Jill on Money: Mortgages, life insurance, 401k

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Ben Bernanke spoke, but said very little, while investors got a reprieve from the near-constant onslaught of selling that has occurred over the past six weeks. Meanwhile, with mortgage rates at all time lows, "Jill on Money" listeners were treated to a special guest: Mike Raimi from WCS Lending, aka the "Maestro of Mortgages".

Rose in PA started us off with a question about whether or not to return to part-time work after recently retiring. Sure, she has $1 million bucks saved, but with 30 years or so to fund, earning a little extra income prior to filing for Social Security may be just the ticket.

Speaking of Social Security, it seems we can continually field questions about when to file. While each case is different, there are loads of Social Security strategies to consider (see links below). There's also a nifty new calculator that you should check out here.

John from LA asked about universal life insurance, which allowed me to run down the various life insurance types and for no extra charge, I give my two cents on life insurance agents.

With mortgage rates at all-time lows, we were lucky enough to have Mike Raimi, President of WCS Lending join us as a guest. Mike is the "Maestro of Mortgages," so when he outlines some of the issues to consider about refinancing, I take him seriously. He says that even if you don't have 20 percent equity, you may qualify for a mortgage and of course, these extra low rates may allow you to shave years off your loan.

Although Eric from CA is not considering refinancing, his question was about paying off a mortgage early. Sure, money is cheap, but a good night of sleep may be more valuable!

With the second round of Greek elections looming, Wade from Michigan had a question about a small investment in the National Bank of Greece: should he take the loss now? This led to a great conversation about why buying individual stocks may be a worse bet than a trip to your local casino.

Rhett inherited investments and the money is currently at Wells Fargo, where they are trying to sell him annuities. His question: does he have to stay at Wells? Considering that they are about to charge 3 percent fees for that fat annuity contract, Rhett would be far better off to get out of Wells and head to his favorite no-load fund company or low cost brokerage company.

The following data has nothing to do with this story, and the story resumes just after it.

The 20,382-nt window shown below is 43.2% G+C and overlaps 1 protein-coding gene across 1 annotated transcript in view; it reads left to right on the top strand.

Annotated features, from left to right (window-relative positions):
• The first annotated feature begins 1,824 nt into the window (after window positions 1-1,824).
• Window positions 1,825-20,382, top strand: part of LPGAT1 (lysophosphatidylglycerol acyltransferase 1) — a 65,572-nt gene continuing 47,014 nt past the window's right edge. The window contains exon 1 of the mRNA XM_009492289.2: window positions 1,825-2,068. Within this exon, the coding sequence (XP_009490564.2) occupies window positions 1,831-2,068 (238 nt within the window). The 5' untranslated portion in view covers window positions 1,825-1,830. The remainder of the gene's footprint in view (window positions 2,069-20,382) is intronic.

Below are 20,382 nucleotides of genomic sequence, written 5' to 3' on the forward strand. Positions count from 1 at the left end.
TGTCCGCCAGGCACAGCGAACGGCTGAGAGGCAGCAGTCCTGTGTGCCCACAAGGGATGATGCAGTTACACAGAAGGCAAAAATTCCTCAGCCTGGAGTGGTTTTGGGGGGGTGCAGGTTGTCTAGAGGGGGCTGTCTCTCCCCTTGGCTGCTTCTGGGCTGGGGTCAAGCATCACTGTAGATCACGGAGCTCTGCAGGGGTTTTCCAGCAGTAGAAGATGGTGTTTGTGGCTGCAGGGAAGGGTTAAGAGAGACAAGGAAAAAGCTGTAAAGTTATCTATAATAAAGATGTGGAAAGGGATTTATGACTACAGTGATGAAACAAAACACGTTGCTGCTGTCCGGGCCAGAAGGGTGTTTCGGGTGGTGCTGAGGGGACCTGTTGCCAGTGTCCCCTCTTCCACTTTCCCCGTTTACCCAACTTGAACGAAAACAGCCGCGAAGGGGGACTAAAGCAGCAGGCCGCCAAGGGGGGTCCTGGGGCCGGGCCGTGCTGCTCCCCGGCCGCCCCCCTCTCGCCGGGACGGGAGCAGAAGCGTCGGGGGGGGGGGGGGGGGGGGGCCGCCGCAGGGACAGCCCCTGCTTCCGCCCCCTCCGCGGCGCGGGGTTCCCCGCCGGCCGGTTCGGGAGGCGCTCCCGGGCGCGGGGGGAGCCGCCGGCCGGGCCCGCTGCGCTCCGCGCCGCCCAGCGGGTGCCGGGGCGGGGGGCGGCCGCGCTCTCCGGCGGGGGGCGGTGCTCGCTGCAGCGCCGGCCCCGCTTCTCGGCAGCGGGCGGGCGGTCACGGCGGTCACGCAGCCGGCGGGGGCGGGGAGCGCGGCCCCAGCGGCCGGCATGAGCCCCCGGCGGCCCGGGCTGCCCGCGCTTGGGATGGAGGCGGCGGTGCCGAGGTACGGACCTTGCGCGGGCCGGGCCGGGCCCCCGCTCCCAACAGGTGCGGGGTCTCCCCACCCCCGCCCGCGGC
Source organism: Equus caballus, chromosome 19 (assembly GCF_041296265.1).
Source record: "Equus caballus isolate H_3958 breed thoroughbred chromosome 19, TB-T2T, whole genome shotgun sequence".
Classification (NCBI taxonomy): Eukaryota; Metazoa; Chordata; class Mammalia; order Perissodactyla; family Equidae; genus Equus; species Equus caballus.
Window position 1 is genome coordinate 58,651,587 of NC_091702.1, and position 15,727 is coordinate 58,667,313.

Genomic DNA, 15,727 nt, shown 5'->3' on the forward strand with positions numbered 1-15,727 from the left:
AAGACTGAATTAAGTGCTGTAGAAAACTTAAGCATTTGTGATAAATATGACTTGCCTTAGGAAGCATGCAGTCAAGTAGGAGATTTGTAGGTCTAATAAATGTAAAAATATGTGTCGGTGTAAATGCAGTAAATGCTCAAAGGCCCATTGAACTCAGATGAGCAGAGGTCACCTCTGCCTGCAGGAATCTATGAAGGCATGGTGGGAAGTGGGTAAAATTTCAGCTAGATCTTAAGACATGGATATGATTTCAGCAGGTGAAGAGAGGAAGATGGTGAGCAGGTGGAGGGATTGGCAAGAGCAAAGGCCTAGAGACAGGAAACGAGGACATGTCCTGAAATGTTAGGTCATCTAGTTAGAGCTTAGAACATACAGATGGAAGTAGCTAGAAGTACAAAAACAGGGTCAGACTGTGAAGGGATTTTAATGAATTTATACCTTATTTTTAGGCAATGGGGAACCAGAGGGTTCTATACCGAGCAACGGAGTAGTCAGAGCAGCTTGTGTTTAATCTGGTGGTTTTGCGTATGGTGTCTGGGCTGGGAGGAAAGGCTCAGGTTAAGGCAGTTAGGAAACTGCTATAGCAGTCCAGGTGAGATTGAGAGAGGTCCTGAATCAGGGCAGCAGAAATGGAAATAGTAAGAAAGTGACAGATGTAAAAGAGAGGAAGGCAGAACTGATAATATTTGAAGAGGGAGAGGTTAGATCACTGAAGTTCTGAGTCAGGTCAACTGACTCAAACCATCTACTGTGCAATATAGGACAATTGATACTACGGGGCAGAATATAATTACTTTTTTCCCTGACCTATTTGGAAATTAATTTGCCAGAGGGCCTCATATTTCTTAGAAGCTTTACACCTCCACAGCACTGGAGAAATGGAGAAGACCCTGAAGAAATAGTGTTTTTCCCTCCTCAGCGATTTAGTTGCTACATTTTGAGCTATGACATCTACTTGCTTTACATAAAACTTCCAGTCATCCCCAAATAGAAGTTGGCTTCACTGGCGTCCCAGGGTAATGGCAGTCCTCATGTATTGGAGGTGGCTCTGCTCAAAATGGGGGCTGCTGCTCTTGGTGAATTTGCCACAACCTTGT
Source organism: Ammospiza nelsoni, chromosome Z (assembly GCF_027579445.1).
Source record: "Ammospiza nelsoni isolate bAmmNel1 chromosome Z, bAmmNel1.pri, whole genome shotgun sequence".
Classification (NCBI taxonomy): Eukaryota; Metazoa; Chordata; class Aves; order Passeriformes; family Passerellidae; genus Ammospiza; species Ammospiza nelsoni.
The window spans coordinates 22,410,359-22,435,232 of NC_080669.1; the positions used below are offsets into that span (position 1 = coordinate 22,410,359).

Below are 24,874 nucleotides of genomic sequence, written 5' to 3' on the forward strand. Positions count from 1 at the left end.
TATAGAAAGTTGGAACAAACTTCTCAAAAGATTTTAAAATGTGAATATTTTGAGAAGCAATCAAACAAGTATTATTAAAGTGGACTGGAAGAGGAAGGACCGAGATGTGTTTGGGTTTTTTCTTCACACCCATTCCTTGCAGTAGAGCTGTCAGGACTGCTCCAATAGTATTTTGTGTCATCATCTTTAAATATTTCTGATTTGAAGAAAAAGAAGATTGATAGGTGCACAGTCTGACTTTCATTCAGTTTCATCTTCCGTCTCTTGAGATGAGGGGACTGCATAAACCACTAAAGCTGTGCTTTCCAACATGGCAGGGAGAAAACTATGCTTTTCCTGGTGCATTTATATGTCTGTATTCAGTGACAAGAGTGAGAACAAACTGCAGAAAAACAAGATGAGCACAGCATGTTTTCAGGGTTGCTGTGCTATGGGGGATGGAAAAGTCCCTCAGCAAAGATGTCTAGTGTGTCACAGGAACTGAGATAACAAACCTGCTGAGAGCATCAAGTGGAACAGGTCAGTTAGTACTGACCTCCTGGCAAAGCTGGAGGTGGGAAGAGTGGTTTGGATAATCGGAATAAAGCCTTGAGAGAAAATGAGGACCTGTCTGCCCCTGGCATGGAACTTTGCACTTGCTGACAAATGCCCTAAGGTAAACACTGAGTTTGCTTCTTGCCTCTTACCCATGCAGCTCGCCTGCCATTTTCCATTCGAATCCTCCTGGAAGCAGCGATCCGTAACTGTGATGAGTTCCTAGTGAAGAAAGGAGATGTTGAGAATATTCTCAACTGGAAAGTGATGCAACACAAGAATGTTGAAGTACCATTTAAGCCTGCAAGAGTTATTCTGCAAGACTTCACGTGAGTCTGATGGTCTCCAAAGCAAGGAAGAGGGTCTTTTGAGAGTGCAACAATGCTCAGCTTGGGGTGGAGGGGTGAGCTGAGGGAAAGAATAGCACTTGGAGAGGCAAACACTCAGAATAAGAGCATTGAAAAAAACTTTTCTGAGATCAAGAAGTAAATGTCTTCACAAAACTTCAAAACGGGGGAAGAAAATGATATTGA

We reviewed 401(k) rollover options and begged Kathy NOT to withdraw money from her 401(k) to pay off credit card debt.

Finally, James lives in NY, but his advisor is suggesting that he use a 529 plan in another state. By doing so, James will not only pay more to save for college, he also loses his state tax deduction--a double whammy! For more on 529 plans, check out this quick video:

529 plan video...Lumiere ID: 50125554

Here are web sites and resources mentioned in this week's show:

-- Jill's Blog

-- NAPFA: National Association of Personal Financial Advisors (fee-only advisors)

-- Social Security estimator

- Social Security: Manage your account online

-- When to take Social Security?

-- Social Security File and Suspend

-- Social Security: Double-Dipping

-- Re-Fi Calculator

-- Another Re-Fi Calculator

-- 529 plan info

-- College Loans: What you need to know

--Financial documents: What to shred, what to keep

-- Estate Planning: the Documents You Need

Thanks to everyone who participated and to Mark, the BEST producer in the world. If you have a financial question, there are lots of ways to contact us:

Call 855-411-JILL and we'll schedule time to get you on the show LIVE

Send an email: askjill@moneywatch.com

Tweet me: @jillonmoney

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    View all articles by Jill Schlesinger on CBS MoneyWatch »
    Jill Schlesinger, CFP®, is the Emmy-nominated, Business Analyst for CBS News. She covers the economy, markets, investing and anything else with a dollar sign on TV, radio (including her nationally syndicated radio show), the web and her blog, "Jill on Money." Prior to her second career at CBS, Jill spent 14 years as the co-owner and Chief Investment Officer for an independent investment advisory firm. She began her career as a self-employed options trader on the Commodities Exchange of New York, following her graduation from Brown University.